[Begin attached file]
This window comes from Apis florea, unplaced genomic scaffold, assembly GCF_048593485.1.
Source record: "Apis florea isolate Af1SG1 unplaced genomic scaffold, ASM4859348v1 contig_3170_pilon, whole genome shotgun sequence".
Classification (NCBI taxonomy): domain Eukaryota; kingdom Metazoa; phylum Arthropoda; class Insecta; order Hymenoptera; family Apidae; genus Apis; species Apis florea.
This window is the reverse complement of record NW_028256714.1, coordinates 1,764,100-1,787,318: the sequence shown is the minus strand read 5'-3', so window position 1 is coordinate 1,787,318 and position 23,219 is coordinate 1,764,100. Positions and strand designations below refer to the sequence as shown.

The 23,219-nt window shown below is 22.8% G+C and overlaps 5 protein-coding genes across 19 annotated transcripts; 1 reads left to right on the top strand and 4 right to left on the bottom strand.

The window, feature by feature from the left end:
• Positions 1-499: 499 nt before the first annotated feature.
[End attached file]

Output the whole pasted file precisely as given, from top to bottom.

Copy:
This window comes from Apis florea, unplaced genomic scaffold, assembly GCF_048593485.1.
Source record: "Apis florea isolate Af1SG1 unplaced genomic scaffold, ASM4859348v1 contig_3170_pilon, whole genome shotgun sequence".
Classification (NCBI taxonomy): domain Eukaryota; kingdom Metazoa; phylum Arthropoda; class Insecta; order Hymenoptera; family Apidae; genus Apis; species Apis florea.
This window is the reverse complement of record NW_028256714.1, coordinates 1,764,100-1,787,318: the sequence shown is the minus strand read 5'-3', so window position 1 is coordinate 1,787,318 and position 23,219 is coordinate 1,764,100. Positions and strand designations below refer to the sequence as shown.

The 23,219-nt window shown below is 22.8% G+C and overlaps 5 protein-coding genes across 19 annotated transcripts; 1 reads left to right on the top strand and 4 right to left on the bottom strand.

The window, feature by feature from the left end:
• Positions 1-499: 499 nt before the first annotated feature.